Sunday, March 2, 2008

Tellers and Tales at Timp - See you on the road

Of course we still had the evening concert to go. But that was only the fun part of it...
The auditorium was full, and once again we experienced all the cheerful people coming in, eager to hear some stories - young children of all ages, as Donald put it. The colorful little bunch of storytellers was sitting in the front left corner, chatting and smiling and sharing the experiences and highlights of the weekend... until the lights went out and it was time to go on stage.
Cherie Davis opened the show, with a personal story about her mother (yes we all wished we knew her, it was such a nice story); then there was Meg Gilman (another personal story, absolutely hilarious and still deep; trademark Meg) and Kate Dudding who showed a piece of that historical storytelling I mentioned earlier (life of Irving Berlin) and then Linda Gorham, aka Lady Attitude (she is such a blur of colors on the stage - and we had such a PaaarTay:) and Jo Radner, elegant as ever, telling about Sir Maxim and his Yankee inventions (wow what a story... and now I feel I'm not supposed to say it was funny, but it was... in an ironic way...)
And then it was my turn to tell a tale; and because I promised it to all the dragon-lovers the day before, I told the story of the Dragon Prince (with the new name the heroine got - she is now calles Kerkenez, little hawk...). It was such a great experience to stand on the stage in front of a full auditorium of people... it really was. I'm getting seriously addicted to it...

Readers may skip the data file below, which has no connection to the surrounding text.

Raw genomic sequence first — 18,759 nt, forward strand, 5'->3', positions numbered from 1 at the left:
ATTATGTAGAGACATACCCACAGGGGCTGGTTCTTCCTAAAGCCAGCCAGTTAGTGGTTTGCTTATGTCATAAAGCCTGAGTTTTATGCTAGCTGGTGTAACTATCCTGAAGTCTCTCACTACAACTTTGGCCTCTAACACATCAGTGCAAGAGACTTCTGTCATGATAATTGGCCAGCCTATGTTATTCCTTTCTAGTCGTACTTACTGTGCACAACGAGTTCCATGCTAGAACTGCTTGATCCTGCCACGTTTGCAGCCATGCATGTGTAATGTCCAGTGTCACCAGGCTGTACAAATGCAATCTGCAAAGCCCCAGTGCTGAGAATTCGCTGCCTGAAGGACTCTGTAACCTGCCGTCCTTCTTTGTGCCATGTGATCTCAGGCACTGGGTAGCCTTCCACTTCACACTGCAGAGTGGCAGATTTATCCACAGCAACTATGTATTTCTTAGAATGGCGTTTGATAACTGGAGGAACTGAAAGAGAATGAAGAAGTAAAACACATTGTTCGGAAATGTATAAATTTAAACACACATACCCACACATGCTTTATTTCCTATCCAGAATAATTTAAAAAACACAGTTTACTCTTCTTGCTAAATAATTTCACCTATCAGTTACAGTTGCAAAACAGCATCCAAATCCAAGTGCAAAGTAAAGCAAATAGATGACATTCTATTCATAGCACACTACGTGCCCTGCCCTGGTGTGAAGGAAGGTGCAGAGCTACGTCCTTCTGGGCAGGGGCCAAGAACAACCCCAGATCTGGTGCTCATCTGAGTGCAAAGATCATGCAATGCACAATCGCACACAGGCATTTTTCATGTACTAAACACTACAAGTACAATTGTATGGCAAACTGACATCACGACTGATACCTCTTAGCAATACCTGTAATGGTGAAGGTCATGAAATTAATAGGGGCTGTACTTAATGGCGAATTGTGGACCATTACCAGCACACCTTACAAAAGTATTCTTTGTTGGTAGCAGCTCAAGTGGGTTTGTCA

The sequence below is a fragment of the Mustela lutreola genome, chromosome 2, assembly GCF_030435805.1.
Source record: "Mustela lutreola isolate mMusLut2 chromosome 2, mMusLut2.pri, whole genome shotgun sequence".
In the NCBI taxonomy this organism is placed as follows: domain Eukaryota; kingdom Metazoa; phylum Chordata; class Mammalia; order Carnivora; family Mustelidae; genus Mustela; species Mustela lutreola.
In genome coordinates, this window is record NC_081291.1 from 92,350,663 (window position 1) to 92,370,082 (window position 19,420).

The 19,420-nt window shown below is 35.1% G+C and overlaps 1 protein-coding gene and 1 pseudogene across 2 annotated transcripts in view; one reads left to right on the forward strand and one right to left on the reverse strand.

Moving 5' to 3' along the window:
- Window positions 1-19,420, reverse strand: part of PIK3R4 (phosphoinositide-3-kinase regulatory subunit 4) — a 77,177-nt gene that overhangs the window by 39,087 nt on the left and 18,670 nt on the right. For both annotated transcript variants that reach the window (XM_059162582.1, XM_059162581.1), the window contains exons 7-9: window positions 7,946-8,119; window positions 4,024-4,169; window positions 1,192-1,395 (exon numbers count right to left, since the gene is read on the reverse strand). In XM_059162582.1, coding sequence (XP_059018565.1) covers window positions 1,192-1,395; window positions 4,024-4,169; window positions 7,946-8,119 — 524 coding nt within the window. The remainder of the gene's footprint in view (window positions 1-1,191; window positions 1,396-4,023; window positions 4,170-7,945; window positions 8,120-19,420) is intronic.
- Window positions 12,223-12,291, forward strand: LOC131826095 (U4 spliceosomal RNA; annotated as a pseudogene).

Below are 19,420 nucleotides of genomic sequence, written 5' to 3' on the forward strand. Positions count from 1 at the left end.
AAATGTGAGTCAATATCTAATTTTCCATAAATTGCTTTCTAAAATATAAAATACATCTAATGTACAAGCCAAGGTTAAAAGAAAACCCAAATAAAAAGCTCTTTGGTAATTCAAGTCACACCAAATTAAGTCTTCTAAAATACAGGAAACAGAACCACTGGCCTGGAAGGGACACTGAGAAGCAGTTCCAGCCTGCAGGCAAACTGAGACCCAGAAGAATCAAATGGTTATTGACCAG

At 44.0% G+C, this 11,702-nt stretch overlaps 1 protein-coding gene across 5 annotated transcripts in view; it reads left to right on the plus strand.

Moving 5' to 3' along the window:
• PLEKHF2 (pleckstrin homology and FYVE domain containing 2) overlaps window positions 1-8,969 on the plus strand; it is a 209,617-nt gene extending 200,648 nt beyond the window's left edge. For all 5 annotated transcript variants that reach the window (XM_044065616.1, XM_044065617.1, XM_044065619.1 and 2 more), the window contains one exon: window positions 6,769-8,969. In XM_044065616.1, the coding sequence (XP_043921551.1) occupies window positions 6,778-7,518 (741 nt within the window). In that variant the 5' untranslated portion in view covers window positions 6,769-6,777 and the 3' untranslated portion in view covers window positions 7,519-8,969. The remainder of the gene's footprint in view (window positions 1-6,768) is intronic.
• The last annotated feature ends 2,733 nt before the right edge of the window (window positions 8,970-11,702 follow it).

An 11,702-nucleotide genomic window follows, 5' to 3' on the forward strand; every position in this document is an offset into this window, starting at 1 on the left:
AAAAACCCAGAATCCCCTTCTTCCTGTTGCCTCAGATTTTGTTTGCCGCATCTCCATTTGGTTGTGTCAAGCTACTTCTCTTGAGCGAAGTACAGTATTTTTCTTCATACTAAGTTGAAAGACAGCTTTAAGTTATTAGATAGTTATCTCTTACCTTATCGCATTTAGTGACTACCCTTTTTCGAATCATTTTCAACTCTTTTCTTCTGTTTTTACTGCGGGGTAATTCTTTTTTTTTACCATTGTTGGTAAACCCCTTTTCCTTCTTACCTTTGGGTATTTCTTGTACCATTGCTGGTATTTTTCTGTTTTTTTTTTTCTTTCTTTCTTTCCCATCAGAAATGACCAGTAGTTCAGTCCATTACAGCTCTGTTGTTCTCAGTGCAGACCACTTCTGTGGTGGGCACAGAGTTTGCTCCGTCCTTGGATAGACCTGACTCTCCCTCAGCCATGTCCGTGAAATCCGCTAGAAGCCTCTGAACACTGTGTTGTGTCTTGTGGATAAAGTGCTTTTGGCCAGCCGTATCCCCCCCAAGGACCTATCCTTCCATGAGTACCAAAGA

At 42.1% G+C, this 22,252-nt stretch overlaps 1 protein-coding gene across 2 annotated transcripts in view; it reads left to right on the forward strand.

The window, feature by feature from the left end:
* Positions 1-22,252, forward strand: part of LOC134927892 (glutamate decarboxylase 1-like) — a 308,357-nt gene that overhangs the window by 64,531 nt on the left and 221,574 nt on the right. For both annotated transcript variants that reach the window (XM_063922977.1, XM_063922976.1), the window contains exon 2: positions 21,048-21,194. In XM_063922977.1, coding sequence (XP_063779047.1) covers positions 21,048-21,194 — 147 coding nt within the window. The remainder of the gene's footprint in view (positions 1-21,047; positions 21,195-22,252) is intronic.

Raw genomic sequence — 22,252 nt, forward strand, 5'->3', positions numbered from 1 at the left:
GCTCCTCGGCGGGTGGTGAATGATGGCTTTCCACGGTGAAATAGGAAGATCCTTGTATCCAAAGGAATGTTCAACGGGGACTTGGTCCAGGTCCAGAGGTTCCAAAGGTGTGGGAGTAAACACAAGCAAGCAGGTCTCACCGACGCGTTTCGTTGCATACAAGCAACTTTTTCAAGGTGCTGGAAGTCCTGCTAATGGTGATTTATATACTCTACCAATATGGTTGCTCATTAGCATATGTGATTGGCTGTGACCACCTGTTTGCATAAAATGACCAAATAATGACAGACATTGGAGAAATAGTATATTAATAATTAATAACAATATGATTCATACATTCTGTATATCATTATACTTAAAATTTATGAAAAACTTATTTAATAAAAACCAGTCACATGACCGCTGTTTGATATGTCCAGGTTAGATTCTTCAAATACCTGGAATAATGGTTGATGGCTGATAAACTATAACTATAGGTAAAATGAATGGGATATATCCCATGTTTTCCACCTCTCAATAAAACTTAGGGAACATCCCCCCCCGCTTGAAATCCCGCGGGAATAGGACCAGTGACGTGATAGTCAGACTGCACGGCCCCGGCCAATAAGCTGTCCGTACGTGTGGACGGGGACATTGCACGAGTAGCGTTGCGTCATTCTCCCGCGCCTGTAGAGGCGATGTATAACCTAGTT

And it was David again who had to close the show, and the conference. If I had to summarize the story experience I had during that weekend, I'd say something like "fairy tales will never be the same again"- his Cinder Girl just so rocks. It is really a big deal if someone can make my like a story I was not really fond of before... and he did. "Ashes to ashes, we all fall down..." And he also told a sweet little story about a salt shaker (I doubt I'll ever be able to pass a salt shaker after this without saying hi...).
And suddenly and way too soon the conference was over. It was getting dark outside; people, laughing and chatting, left us in the auditorium. We were happy and wide awake; people hugged each other like family, we took photos, we talked and talked and talked, and exchanged cards and phone numbers and good wishes for the journey home. It was a happy scene; I was already sitting on the plane back to Hartford the next day when I started thinking about what just happened to me.
It was a scene that is thousands of years old - storytellers travel to a place to meet, and tell, and listen; they share their own tales, and spend a day or two together in their own colorful family circle, and then they are on their way again, and one can never know where they came from and where they are going, and when they will show up again...
And it was David who gave me the perfect sentence to close the post and the conference, and start the journey:
"See you on the road."

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